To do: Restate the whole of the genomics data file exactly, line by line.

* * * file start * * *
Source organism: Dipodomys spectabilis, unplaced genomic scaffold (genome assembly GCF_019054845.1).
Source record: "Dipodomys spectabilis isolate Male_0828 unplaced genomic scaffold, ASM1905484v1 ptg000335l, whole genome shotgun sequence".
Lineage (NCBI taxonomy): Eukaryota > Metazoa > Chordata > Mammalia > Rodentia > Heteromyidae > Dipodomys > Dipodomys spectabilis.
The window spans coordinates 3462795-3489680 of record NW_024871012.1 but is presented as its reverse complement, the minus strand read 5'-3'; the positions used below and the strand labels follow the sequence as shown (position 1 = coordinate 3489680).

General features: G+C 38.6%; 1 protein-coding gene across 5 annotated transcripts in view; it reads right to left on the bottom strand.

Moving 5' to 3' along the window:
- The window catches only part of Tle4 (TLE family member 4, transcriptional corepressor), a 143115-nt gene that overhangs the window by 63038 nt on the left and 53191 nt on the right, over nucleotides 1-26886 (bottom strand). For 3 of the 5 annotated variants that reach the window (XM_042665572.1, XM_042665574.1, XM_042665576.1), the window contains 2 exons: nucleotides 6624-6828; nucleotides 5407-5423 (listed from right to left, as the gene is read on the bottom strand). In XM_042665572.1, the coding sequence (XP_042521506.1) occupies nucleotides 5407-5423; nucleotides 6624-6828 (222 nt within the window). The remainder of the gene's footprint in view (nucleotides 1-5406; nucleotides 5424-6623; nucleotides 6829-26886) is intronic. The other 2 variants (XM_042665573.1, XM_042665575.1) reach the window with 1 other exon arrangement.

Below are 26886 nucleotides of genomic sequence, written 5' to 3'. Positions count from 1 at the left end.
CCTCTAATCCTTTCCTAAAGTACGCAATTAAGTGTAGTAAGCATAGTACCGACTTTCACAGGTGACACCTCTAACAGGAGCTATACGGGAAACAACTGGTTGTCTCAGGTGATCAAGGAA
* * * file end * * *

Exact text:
Source organism: Dipodomys spectabilis, unplaced genomic scaffold (genome assembly GCF_019054845.1).
Source record: "Dipodomys spectabilis isolate Male_0828 unplaced genomic scaffold, ASM1905484v1 ptg000335l, whole genome shotgun sequence".
Lineage (NCBI taxonomy): Eukaryota > Metazoa > Chordata > Mammalia > Rodentia > Heteromyidae > Dipodomys > Dipodomys spectabilis.
The window spans coordinates 3462795-3489680 of record NW_024871012.1 but is presented as its reverse complement, the minus strand read 5'-3'; the positions used below and the strand labels follow the sequence as shown (position 1 = coordinate 3489680).

General features: G+C 38.6%; 1 protein-coding gene across 5 annotated transcripts in view; it reads right to left on the bottom strand.

Moving 5' to 3' along the window:
- The window catches only part of Tle4 (TLE family member 4, transcriptional corepressor), a 143115-nt gene that overhangs the window by 63038 nt on the left and 53191 nt on the right, over nucleotides 1-26886 (bottom strand). For 3 of the 5 annotated variants that reach the window (XM_042665572.1, XM_042665574.1, XM_042665576.1), the window contains 2 exons: nucleotides 6624-6828; nucleotides 5407-5423 (listed from right to left, as the gene is read on the bottom strand). In XM_042665572.1, the coding sequence (XP_042521506.1) occupies nucleotides 5407-5423; nucleotides 6624-6828 (222 nt within the window). The remainder of the gene's footprint in view (nucleotides 1-5406; nucleotides 5424-6623; nucleotides 6829-26886) is intronic. The other 2 variants (XM_042665573.1, XM_042665575.1) reach the window with 1 other exon arrangement.

Below are 26886 nucleotides of genomic sequence, written 5' to 3'. Positions count from 1 at the left end.
CCTCTAATCCTTTCCTAAAGTACGCAATTAAGTGTAGTAAGCATAGTACCGACTTTCACAGGTGACACCTCTAACAGGAGCTATACGGGAAACAACTGGTTGTCTCAGGTGATCAAGGAA